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Please forgive my ignorance.... I have a history of commands in Bash on OS X and Linux. At times, I want to go back to an item based on the command. For example, suppose I previously entered:

make distclean && make dist && cp *.diff *.tar.gz ../

Then, suppose I have tens or hundreds of commands following it in history.

How can I type make and then use, say, the up arrow () or control and up arrow (CTRL ) to go back to that command in history?

The "stub" or "stem" means I only type "ma", and not "make".

I work in Bash on both Linux and OS X, so I'd be interested in both operating systems.

  • 1
    You want to do: Ctrl-R, type make and then hit Ctrl-R until you find the make command you want to re-do. – glenn jackman Oct 8 '15 at 19:50
  • @Glenn - you should answer. I just verified CTRL+R works on both. (Its not as elegant as I would like, but it works well. For some reason, I thought I could type make and the CTRL + ). – jww Oct 8 '15 at 21:32
  • The fish shell does this /very/ well, but it is not bash. I'd recommend taking a some time to read the bash manual and learn the various history mechanisms – glenn jackman Oct 8 '15 at 23:42
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Alternatively to Ctrl-R, you can use the history command and pipe it to grep for a specific command.

$ history | grep vi 
    7  vi /etc/shells
    8  sudo vi /etc/shells

From there, you can see the history number, and can run that command again using !number.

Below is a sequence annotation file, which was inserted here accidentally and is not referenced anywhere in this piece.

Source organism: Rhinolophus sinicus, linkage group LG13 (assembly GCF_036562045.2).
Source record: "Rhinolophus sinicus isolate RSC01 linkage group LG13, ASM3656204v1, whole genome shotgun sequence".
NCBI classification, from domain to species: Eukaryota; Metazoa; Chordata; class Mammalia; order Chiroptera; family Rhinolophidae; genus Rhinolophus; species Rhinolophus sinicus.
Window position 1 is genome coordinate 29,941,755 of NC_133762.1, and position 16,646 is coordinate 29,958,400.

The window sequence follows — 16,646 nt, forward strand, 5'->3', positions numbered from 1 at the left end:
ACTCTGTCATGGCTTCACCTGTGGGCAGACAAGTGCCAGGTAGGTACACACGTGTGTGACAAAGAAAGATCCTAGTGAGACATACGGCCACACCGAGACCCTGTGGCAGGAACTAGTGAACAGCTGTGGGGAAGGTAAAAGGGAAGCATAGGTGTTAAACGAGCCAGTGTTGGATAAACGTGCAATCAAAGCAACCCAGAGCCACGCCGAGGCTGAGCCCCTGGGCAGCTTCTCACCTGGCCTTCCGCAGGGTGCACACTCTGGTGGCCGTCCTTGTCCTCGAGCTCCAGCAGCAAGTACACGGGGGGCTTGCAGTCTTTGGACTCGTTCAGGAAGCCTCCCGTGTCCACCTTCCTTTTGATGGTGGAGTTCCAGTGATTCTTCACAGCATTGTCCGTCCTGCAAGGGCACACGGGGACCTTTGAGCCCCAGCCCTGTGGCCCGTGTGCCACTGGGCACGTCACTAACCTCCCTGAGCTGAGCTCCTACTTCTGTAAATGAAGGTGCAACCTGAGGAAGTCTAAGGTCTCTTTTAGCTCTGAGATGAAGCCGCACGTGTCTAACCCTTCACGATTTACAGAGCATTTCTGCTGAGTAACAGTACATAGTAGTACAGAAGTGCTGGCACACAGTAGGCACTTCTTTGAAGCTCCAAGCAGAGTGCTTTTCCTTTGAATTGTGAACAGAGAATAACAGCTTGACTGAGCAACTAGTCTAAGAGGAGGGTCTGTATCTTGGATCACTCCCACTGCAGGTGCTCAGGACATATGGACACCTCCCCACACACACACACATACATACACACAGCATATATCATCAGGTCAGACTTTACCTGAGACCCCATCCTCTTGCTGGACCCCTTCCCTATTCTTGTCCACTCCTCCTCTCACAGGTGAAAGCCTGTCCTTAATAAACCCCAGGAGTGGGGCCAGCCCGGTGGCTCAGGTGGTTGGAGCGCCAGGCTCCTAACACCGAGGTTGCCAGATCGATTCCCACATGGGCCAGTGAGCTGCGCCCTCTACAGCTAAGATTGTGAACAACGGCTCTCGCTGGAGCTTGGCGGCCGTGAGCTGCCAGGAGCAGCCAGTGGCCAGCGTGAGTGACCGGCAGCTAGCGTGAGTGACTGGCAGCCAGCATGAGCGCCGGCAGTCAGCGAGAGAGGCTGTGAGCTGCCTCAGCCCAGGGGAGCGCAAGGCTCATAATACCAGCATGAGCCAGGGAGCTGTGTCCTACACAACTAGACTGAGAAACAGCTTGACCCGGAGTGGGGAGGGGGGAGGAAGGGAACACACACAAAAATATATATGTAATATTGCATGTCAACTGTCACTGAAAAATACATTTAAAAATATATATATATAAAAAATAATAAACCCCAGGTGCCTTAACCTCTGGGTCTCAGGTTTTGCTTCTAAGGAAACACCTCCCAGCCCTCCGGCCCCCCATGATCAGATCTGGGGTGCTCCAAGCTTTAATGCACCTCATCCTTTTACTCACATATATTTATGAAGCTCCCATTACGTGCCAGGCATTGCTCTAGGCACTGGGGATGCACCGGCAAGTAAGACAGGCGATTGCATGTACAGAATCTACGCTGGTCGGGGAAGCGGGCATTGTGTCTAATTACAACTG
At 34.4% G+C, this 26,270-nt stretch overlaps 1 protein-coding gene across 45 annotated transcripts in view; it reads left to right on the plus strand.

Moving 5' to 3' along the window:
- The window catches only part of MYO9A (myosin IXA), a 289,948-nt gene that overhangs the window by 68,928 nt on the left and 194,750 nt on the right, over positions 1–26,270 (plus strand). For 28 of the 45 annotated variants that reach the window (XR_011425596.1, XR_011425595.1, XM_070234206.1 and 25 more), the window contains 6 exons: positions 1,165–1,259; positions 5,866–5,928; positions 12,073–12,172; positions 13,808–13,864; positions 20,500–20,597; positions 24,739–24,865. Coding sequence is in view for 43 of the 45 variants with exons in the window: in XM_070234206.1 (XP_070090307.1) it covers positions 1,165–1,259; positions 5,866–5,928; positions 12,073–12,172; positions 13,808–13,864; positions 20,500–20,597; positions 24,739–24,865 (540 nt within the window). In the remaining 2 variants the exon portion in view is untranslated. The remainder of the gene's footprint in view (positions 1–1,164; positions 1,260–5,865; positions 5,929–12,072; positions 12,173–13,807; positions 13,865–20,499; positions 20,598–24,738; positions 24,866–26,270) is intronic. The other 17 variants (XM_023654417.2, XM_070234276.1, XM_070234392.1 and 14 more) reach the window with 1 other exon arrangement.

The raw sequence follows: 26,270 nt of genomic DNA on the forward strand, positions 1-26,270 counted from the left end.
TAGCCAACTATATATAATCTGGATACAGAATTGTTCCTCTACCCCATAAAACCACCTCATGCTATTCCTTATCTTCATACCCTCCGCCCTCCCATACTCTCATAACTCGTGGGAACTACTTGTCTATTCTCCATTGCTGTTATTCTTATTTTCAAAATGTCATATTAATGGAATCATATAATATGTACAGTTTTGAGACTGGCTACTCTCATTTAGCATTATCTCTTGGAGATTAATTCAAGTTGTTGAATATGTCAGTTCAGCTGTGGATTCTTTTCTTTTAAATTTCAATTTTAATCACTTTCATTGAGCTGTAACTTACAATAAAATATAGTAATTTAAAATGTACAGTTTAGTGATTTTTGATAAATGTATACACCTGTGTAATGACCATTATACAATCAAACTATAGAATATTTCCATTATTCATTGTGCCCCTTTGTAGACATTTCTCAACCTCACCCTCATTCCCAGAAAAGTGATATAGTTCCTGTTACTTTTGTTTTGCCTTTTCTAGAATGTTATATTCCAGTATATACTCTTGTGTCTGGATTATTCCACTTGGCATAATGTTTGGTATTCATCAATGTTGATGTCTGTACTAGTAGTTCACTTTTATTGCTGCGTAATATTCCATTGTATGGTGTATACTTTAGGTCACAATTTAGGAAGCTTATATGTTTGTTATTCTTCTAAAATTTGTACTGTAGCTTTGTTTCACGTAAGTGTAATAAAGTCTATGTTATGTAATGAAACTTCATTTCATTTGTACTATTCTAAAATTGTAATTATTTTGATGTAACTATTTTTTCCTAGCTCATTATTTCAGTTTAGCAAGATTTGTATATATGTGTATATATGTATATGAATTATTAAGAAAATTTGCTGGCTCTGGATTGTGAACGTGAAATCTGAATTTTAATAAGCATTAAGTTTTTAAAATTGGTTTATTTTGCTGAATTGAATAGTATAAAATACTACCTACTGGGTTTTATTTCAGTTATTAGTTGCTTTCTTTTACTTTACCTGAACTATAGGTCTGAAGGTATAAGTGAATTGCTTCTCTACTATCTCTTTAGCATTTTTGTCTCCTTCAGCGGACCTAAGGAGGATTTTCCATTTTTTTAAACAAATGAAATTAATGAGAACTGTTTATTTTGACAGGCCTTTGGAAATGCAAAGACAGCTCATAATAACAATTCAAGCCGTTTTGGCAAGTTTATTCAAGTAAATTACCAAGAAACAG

$ !8
sudo vi /etc/shells
Password:

And I believe as long as you don't fill up or clean out the command history, that number should remain the same.

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Here are few useful tricks which help you to repeat the command based on previous commands (apart of using Ctrl+R):

  • use !name to repeat last command starting with name, e.g.:

    !make
    
  • to repeat command (e.g. with sudo), use:

    sudo !!
    
  • to repeat argument, use !$:

    ls /usr/local/bin
    cd  !$
    
  • to edit the file from the last argument, use !^:

     cp /etc/hosts hosts.bak
     vim !^
    

See more at: How To Use Bash History to Improve Your Command-Line Productivity

Also see: What are your favorite command line features or tricks? at Unix SE


As a side-note, if you're making typos too often, the is an app for that:

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There is a readline (not bash) feature that does exactly that. Add :

"\e[A":history-search-backward
"\e[B":history-search-forward

to your .inputrc file.
Unlike Ctrl-r it only matches on the prefix. See The most important command-line tip - incremental history searching with .inputrc for more details.

  • That looks promising (assuming "\e[A" is like CTRL + ). Unfortunately, I don't have an .inputrc on either OS X or Linux. When I added it to .bash_profile on OS X (and then source'd it), it resulted in -bash: \e[A:: command not found. – jww Oct 9 '15 at 23:00
  • readline is the library used by bash to handle the history, (unless the --noediting option is used). It has it's own configuration file, usually ~/.inputrc (user), /etc/inputrc (global) or the file declared in the INPUTRC variable. There is a whole section about readline in the bash man page. There is quite a few interesting configuration options – bwt Oct 10 '15 at 16:03

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